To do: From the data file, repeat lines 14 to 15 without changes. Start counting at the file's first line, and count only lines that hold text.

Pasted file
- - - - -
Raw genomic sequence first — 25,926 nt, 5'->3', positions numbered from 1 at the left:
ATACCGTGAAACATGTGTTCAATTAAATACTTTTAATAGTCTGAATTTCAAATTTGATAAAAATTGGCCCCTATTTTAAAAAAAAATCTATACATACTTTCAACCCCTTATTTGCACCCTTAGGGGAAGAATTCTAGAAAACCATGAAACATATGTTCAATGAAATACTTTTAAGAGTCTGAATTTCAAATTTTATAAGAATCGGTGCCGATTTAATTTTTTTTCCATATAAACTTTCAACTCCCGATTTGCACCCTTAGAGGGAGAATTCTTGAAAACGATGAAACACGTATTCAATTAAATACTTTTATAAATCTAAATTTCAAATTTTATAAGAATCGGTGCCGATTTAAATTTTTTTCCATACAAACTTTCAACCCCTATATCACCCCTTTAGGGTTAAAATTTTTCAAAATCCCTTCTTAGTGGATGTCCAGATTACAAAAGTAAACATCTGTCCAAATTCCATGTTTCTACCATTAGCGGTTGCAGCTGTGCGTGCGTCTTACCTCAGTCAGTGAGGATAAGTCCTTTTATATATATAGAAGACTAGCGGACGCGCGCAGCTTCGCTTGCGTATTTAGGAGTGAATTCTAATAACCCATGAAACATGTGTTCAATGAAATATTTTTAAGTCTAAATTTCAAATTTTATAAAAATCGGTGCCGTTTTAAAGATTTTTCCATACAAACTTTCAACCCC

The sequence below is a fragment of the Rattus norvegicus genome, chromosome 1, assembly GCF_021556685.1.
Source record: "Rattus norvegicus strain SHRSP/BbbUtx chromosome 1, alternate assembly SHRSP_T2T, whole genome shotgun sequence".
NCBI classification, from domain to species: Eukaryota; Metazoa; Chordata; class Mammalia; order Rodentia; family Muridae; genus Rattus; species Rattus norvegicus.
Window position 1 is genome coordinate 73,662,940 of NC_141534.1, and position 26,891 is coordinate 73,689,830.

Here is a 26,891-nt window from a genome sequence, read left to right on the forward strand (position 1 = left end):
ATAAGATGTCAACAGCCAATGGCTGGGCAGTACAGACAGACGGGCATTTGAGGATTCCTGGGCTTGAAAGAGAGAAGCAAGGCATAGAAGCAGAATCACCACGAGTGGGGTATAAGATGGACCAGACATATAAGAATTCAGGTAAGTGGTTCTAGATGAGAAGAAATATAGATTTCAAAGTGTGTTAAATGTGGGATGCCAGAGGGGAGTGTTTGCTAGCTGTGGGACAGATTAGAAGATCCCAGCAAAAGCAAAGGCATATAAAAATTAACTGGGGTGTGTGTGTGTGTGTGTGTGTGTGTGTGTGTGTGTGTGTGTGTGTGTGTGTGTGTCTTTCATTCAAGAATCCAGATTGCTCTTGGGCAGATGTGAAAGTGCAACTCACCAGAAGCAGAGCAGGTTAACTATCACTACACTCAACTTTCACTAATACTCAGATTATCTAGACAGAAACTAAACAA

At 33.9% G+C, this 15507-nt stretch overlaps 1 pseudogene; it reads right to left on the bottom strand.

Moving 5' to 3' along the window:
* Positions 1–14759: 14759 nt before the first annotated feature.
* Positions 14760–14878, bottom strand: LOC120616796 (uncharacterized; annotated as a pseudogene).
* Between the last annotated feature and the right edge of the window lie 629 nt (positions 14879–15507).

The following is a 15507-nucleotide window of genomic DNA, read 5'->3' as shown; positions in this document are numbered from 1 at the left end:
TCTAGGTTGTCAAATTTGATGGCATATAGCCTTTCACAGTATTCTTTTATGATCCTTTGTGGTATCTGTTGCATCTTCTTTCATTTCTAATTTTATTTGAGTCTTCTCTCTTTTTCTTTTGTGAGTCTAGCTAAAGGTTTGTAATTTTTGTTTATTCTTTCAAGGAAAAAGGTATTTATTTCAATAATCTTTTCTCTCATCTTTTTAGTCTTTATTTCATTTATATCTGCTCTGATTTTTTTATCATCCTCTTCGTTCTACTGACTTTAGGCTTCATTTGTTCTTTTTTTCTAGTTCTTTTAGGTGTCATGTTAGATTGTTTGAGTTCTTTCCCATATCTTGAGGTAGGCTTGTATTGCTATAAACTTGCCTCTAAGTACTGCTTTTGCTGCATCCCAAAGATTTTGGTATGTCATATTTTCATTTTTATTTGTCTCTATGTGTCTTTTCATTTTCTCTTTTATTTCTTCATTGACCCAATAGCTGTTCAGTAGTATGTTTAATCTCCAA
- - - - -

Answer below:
The following is a 15507-nucleotide window of genomic DNA, read 5'->3' as shown; positions in this document are numbered from 1 at the left end:
TCTAGGTTGTCAAATTTGATGGCATATAGCCTTTCACAGTATTCTTTTATGATCCTTTGTGGTATCTGTTGCATCTTCTTTCATTTCTAATTTTATTTGAGTCTTCTCTCTTTTTCTTTTGTGAGTCTAGCTAAAGGTTTGTAATTTTTGTTTATTCTTTCAAGGAAAAAGGTATTTATTTCAATAATCTTTTCTCTCATCTTTTTAGTCTTTATTTCATTTATATCTGCTCTGATTTTTTTATCATCCTCTTCGTTCTACTGACTTTAGGCTTCATTTGTTCTTTTTTTCTAGTTCTTTTAGGTGTCATGTTAGATTGTTTGAGTTCTTTCCCATATCTTGAGGTAGGCTTGTATTGCTATAAACTTGCCTCTAAGTACTGCTTTTGCTGCATCCCAAAGATTTTGGTATGTCATATTTTCATTTTTATTTGTCTCTATGTGTCTTTTCATTTTCTCTTTTATTTCTTCATTGACCCAATAGCTGTTCAGTAGTATGTTTAATCTCCAA